| Professor / Associate Instructor
|Dr. Michael Hamburger
||Thurs 1:30-2:30 PM
or by appointment
||Mon. 3 - 5 PM
or by appointment
||Weds. 11 AM - 12 Noon
or by appointment
This course presents an introduction to the most excitingand sometimes terrifyingmanifestations of life on a dynamic planet. The class will explore scientific study of earthquakes and volcanic eruptions, as well as their implications for society. We will examine fundamental geological processes, focusing on the new theory of global earth dynamics known as plate tectonics. We will document the effects of earthquakes and volcanic eruptions, including the wide range of secondary effectssuch as landslides, mud flows, and tsunamis (tidal waves)that accompany these natural disasters. Finally, we will examine the effects of earthquakes and volcanic eruptions on human societies, and approaches to mitigation of natural disasters.
The class will use one main textbook: Patrick Abbott's Natural Disasters, 8th Ed. (McGraw-Hill, 2011). The lab manual, also required for the course, is Earthquakes and Volcanoes: Lab Manual, 4th ed. by James Brophy and Michael Hamburger (Pearson, 2007). Both books should be available at the I.U. Bookstore and T.I.S. The two textbooks, as well as additional readings, will be on reserve in the Geology Library, located on the 6th floor of the Geology Building. Supplemental readings will be posted on Oncourse.
Your grade in the course will be based on two quizzes (10%), in-class and take-home exercises (20%), a mid-term (15%) and final examination (25%), and laboratory or discussion exercises (30%). Examinations will include a mixture of multiple-choice, short-answer, and essay questions. Students will not ordinarily be permitted to make up quizzes, examinations, and laboratory exercises.
The laboratory sessions will emphasize a quantitative, scientific approach to examining the fundamental physical and chemical processes in the Earth that are responsible for earthquakes and volcanic activity. The labs will also emphasize the application of seismological and volcanological knowledge to problems of natural hazard reduction. Some of the laboratory exercises will involve application of computer programs. Although most lab exercises will involve group efforts, the written material handed in must represent your own work!
Attendance at lectures and labs is required! There will be in-class exercises that will count toward the final grade; there will be no make-up for missed in-class exercises. Exam questions will emphasize components from readings, classroom lectures and labs/discussions.
Warning: Low attendance will turn scheduled quizzes into pop quizzes!
Academic misconduct, in the form of cheating, fabrication, plagiarism, or interference, will not be tolerated. Violations will be referred to the IU Office of Student Ethics. Note that sale of notes from this class is prohibited. Students violating this rule will be expelled from the class. Questions? See the University's Code of Student Rights, Responsibilities, and Conduct.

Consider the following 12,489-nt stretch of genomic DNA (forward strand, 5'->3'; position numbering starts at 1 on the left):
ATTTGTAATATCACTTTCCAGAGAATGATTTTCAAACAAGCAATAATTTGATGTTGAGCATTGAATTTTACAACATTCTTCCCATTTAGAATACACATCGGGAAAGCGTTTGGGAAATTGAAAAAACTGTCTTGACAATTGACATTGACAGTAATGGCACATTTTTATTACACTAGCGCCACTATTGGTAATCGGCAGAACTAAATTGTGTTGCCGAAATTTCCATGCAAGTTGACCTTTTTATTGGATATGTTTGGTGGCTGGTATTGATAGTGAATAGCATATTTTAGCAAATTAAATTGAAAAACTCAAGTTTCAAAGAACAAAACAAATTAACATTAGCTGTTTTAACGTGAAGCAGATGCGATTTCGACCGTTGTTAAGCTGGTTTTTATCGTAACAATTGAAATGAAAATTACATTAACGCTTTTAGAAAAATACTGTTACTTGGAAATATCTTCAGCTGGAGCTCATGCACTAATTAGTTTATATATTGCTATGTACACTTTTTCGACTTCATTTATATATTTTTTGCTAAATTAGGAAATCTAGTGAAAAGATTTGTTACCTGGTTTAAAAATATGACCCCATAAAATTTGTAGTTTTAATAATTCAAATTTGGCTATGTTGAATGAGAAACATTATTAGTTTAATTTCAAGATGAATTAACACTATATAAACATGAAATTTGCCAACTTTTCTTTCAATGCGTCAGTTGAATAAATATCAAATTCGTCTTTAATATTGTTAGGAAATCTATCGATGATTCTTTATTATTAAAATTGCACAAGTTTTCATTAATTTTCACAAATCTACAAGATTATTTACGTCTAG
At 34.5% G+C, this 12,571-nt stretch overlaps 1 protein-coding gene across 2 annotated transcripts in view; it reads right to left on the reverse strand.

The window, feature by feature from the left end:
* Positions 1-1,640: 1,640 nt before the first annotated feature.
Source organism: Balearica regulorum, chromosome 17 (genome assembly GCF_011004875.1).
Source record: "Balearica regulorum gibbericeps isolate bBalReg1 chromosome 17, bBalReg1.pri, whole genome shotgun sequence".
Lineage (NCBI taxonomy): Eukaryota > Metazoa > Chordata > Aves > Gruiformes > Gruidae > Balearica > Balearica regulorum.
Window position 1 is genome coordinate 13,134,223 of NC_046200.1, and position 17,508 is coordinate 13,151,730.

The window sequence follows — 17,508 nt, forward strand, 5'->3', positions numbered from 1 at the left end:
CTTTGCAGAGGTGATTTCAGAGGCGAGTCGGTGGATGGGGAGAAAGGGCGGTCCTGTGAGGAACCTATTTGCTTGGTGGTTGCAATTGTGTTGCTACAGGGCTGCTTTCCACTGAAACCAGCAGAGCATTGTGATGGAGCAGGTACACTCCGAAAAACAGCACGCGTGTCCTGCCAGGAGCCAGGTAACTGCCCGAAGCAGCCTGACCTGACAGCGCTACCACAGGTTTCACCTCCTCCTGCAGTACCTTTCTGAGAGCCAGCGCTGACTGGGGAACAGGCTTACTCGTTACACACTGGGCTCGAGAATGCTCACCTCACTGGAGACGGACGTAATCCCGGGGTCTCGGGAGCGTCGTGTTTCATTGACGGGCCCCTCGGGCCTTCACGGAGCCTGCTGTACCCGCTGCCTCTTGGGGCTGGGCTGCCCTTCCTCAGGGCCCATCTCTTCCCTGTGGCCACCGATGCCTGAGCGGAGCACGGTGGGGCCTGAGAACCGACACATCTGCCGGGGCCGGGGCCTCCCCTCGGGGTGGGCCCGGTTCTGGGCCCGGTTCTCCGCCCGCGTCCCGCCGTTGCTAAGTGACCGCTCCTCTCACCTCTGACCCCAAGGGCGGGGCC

||Introduction: Natural Hazards and Society.
Earthquake Histories:San Francisco, Mexico City, Armenia, Haiti, Japan
||The Eruption of Nevado del Ruiz
||Plate Tectonics--the Driving Mechanism.
Earthquake Distribution: The Global Picture
||Computer Simulations of Plate Tectonic Phenomena
Lab 2 Supplement
||Faults in the Earth. Physics of Earthquakes: Stress, Strain, and Elastic Rebound.Generation and Propagation of Seismic Waves.
||Ch. 3 (49-58`
Ch. 4 (77-91)
Hamburger, Suppl. Rdg.
||Properties of Elastic and Plastic Solids
The Interior of the Earth
|Ch. 3 (58-60)
Ch. 1 (28-32)
||Field Trip to the Mt. Carmel Fault
Earthquake Magnitude and Energy.
Earthquake Secondary Effects
|Ch. 3 (63-71)
||Earthquake Prediction & Forecasting.
Earthquake Hazard Mitigation
|Ch. 5 (117-122)
*Bolt Ch. 10
||Earthquake Location/Magnitude Determination
The New Madrid Earthquakes
|Ch. 3 (71-77)
Ch. 5 (130-138)
||Mid-term Examination (Monday)
Ch. 7 (175-180)
||The Eruption of Mt. St. Helens
||Volcanoes and Plate Tectonics
Lava Composition and Volcanic Rocks
Volcanic Products: Lava Tephra, Ash, and Gas
|*Brophy, Suppl. Rdg. (1-7)
|Oct. 31-Nov. 2
||Physics and Chemistry of Magma I: Origin of Magma
Physics and Chemistry of Magma II: Fractional Crystallization
|*Brophy, Suppl. Rdg. (7-19)
||Fractional Crystallization Experiment
||Physics and Chemistry of Magma III: Magma Viscosity & Eruption Style
Secondary Effects of Eruptions: Mudflows, Avalanches, Tsunamis
|Ch. 7 (184-195)
||Fluid Viscosity Experiment
||Forecasting Volcanic Eruptions
Quiz2 (Wednesday)Volcanic Hazards
|Ch. 7 (195-199)
*Decker, Ch. 18
||Introduction to Final Project: Assessment of volcanic hazards
||Volcanic Catastrophes: Pompeii, Krakatoa, Lake Nyos, Pinatubo
||No Lab: Thanksgiving Break!
||Volcanoes and Energy
Volcanoes and Economic Resources.
||Final Project - Seismic/volcanic hazards assessment
||Volcanoes and Climate
Volcanic Hazard Mitigation
||Final Project - Class presentations
||Final Examination: Wednesday, Dec. 14, 10:15 A.M. - 12:15 P.M.